Articles  |   June 1980
Vocal Characteristics of Normal Speakers and Stutterers during Choral Reading
Articles   |   June 1980
Vocal Characteristics of Normal Speakers and Stutterers during Choral Reading
Journal of Speech, Language, and Hearing Research June 1980, Vol.23, 457-469. doi:10.1044/jshr.2302.457
History: Accepted 30 Mar 1979 , Received 11 Sep 1978
Journal of Speech, Language, and Hearing Research June 1980, Vol.23, 457-469. doi:10.1044/jshr.2302.457
History: Accepted 30 Mar 1979 , Received 11 Sep 1978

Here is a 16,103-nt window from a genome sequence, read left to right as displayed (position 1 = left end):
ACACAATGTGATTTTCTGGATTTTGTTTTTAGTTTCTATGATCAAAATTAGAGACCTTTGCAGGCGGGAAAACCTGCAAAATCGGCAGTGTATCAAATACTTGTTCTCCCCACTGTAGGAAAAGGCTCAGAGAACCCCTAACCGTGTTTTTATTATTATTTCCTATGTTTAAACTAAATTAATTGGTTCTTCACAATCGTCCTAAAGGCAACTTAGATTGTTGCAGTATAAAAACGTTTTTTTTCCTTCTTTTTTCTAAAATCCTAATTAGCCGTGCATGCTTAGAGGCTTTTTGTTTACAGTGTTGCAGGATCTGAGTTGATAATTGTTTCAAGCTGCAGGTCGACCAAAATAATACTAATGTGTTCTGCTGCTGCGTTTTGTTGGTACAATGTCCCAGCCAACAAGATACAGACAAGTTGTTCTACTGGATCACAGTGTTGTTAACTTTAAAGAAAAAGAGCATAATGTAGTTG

It is well known that stutterers experience significant decrements in their stuttering when they read or speak in unison with another person. Recently, Wingate suggested that the act of choral reading or speaking prompts the individual who is following the model speaker to emphasize vocalization and its continuity throughout the utterance. This modified vocalization may then be viewed as the immediate cause of the stutterers' reduced disfluency. To evaluate this hypothesis, ten stutterers and ten normal speakers were tested in a control and choral reading condition, In the former, subjects read in their habitual manner. In the latter, subjects read in unison with a recording of a normal adult male. Subjects' oral readings were audio-taped and then submitted to spectrographic analysis. Measures of vowel duration, peak vocal SPL and continuity of phonation were made and then treated statistically. The major findings of this study indicated that across the two conditions, both groups failed to modify their vocal SPL and continuity of phonation, They did, however, alter their vowel durations. The normal speakers increased theirs by a statistically insignificant amount, while the stutterers significantly shortened theirs. The results that pertained to vocal SPL and vowel durations seemed a function of each group's scores for these measures in the control condition as compared to the values for the same measures that were generated by the model speaker with whom subjects read in unison in the experimental condition. These and other findings and interpretations are discussed further relative to Wingate's "modified vocalization" hypothesis.

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